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How To Get Your Kids To Help With The Animals

There is a question I, as well as my two siblings, got quite often during our 4h years. One time, in particular, my sister and I were standing in a line to get our wristbands that every 4Her received to get in and out of the fairgrounds.  A mother who was standing behind us ask us. “How does your mother make you get your projects done?” In unison, we both answered, “She doesn't”.

The three of us as pre-teens and up where there often on our own getting what we needed to done while many other kids had parents chasing after them every step of the way to get their project requirements done.

While our parents never pushed us to do projects we did not want to. It was also understood that we were not to start projects that we did not want to finish. When we were less than 10 or in our teen years, if we started a project or asked to have an animal and realized it was not for us, we had to complete the project and stick it out until the end of the 4h year. The moral of the story is that you do not have to push, prod, or pull our kids to help with chores to care for the animals. It is more effort on your part if you are pushing your child to finish the project and you end up doing the task anyway.

I am going to give you some ways to get your kiddos to be willing to step up to the task.

Start Them Early

By early I mean they are just now walking early. When you go out to do the feeding and caring for the animals your children should be going out with you. Even the children who are not old enough to go out on their own should still go out and help you as best they can. If you take them out with you while they are too young to remember any different, caring for the animals will seem like everyday life. It will start to become a routine and they won't know any different.  

Give them tasks at their level.

A three-year-old can walk alongside you carry the empty egg basket. They may not be able to carry the basket when it is full. However, they can help you gather the eggs. Keep in mind that they are shorter and cannot reach the same things you can. When getting them to help you might have to put things like the egg basket at their level.

Ask them which animals they prefer to care for.

When you kids are getting a little older, be clear that "NONE" is not an option. However, ask them which animals they like and are willing to go out to feed and care for every day. If you have many different species one child might prefer to feed the chickens while another does not mind feeding the goats or hogs.

Yes, they should be willing to care for the animals you ask them too but think of it this way. If you are told you HAVE TO do something that you really don't like doing, your attitude is not going to be great am I right? If you are given a choice of which tasks you would prefer you more willing to do the task without holding a grudge the entire time you are doing it.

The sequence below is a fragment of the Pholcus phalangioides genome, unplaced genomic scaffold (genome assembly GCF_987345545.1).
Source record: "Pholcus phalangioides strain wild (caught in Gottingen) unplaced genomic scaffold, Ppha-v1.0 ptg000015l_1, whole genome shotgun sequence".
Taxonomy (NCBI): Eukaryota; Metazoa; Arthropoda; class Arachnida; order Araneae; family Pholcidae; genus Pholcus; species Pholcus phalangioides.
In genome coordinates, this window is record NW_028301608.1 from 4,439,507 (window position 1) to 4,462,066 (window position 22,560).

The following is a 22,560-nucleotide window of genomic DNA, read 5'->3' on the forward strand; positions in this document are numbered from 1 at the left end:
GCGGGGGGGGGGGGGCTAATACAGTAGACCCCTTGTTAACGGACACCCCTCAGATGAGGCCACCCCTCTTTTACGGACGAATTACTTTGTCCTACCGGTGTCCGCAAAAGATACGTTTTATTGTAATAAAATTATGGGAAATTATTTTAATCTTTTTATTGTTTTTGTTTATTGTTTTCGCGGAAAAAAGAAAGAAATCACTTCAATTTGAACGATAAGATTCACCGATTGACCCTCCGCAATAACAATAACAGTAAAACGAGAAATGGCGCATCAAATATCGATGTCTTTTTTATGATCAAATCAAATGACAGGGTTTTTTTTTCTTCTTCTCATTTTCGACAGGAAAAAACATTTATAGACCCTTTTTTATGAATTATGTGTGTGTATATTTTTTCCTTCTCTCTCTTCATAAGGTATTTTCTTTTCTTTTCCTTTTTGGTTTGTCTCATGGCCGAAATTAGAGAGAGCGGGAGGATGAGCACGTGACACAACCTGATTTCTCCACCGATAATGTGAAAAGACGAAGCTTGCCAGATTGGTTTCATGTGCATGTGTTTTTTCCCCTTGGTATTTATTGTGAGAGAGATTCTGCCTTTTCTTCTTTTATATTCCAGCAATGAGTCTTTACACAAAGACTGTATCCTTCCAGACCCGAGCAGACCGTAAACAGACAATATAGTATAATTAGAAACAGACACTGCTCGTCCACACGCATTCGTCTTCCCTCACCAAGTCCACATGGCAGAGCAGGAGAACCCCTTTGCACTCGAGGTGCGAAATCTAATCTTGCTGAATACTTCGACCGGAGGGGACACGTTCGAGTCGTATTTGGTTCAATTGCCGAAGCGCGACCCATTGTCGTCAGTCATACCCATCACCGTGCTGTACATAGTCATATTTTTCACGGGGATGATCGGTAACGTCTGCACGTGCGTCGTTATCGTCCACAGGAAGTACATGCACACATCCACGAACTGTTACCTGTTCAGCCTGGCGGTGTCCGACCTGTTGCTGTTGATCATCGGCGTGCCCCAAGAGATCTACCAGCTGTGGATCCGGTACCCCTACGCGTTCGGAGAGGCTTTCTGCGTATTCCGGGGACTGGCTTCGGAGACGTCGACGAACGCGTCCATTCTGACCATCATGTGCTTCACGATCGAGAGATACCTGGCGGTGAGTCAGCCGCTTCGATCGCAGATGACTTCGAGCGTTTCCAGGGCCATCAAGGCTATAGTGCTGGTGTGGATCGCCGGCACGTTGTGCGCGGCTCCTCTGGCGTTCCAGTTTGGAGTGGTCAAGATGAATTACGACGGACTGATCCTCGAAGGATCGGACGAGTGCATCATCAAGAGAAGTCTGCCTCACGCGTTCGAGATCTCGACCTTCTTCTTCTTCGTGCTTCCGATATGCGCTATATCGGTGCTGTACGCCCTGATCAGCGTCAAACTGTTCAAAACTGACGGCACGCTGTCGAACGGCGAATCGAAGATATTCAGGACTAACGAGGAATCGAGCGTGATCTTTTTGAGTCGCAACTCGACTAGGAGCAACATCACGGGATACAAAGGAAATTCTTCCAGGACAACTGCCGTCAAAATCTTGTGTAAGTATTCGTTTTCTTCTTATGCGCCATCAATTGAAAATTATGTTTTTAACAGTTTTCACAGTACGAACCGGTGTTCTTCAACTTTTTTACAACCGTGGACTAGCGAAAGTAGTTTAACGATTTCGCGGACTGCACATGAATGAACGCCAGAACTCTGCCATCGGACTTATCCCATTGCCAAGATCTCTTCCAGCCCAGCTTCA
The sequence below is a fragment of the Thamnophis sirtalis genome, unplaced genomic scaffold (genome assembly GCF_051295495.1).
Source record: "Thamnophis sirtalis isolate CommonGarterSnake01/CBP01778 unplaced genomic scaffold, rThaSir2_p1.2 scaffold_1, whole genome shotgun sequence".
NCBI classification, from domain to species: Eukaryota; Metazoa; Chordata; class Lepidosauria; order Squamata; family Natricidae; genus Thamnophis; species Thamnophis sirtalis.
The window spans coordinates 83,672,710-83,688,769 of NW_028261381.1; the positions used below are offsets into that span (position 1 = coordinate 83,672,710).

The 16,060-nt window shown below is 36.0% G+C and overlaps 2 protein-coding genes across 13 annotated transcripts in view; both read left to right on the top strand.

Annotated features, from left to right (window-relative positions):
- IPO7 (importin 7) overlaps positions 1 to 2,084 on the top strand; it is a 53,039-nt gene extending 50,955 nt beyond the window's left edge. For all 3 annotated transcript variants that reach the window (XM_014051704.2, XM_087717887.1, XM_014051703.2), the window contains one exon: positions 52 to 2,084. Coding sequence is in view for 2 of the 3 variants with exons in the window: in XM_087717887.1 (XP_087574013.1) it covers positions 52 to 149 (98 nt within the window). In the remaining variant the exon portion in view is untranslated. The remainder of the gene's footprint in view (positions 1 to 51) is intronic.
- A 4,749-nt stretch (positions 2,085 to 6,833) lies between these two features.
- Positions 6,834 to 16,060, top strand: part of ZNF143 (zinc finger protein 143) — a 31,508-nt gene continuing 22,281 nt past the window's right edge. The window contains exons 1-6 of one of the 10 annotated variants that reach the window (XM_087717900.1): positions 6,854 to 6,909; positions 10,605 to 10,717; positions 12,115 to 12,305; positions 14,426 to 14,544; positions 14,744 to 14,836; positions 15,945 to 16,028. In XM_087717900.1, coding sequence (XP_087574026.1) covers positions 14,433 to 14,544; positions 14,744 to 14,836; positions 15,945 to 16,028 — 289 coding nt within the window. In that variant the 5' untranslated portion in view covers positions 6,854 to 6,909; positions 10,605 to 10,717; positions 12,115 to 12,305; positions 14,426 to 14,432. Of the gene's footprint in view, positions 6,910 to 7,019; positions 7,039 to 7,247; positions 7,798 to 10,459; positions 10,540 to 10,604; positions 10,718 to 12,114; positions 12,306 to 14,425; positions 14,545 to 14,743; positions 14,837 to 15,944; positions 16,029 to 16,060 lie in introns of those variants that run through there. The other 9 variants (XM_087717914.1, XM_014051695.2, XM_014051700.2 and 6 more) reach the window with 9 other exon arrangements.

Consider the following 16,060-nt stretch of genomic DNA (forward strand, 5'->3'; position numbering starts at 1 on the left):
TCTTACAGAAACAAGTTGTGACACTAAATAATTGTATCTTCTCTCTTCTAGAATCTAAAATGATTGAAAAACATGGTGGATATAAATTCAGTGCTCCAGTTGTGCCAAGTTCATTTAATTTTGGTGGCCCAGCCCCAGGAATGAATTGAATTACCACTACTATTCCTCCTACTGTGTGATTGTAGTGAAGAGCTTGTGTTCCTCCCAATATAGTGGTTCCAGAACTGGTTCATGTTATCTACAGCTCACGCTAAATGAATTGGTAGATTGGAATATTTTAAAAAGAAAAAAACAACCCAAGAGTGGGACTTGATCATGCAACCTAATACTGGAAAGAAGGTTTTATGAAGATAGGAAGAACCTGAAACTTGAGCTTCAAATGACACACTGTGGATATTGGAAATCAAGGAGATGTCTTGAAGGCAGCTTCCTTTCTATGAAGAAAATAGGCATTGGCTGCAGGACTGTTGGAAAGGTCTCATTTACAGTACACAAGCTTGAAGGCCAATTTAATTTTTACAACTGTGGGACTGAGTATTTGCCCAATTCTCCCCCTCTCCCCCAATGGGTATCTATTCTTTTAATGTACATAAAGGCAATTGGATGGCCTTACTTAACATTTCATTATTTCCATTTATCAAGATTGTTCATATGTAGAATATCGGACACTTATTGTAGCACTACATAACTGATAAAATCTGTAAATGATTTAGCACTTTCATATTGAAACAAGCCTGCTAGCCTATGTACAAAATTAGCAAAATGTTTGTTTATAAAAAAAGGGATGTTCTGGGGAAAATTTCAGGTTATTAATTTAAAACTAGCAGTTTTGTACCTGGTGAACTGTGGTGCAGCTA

It is just human nature that we prefer to be asked. You can choose to tell them what they are going to do but you will be making it harder for yourself because you have to constantly be after them to go out and do the chores.

Prep Their Mindset

The way that you present the task is going to affect the way that your child is going to view the task.

Confused? Here is what I mean.

If you say “John, I know you might not like to do this and you might get tired of doing this but mommy really needs your help feeding these animals. Could you please help me get this done?”

Or “John, we have animals 1, 2, & 3 that I need your help taking care of. Out of those three which two would not mind doing for me each morning?”  

If you are careful how you word it you will get a much better response.

Show Them You Notice

Helping with the chores is a part of life and kids should be expected to do them. Let your child know you appreciate them doing the task for you. You don't have to give them a pat on the back every time. However, a “thank you for doing that” will go a long way.

One last tip before we wrap up. Consider your child's personality. If they are not an animal person but would be willing to take over some of the house chores instead, that would free up your time as the parent. Getting kids to help with caring for the animals can be a challenge but if done right you can take the pressure off yourself and everyone else.


Leah Lynch is the brain behind Busy Gals Homestead. She has a passion for teaching people how to take their homestead from hobby to thriving business. Leah is also the owner of Leah’s Lovely Lops Rabbitry, which is where it all began. Leah opened the rabbitry in 2009 and started learning everything she could about generating income. After some trial and error, she was able to turn what is normally a financially-draining hobby into a business that paid for her college education. The rabbits are still near and dear to her heart, but the rabbitry business has expanded into much more than Leah initially imagined. For that reason, she enjoys helping others experience the same success by converting their hobbies into full-fledged businesses.

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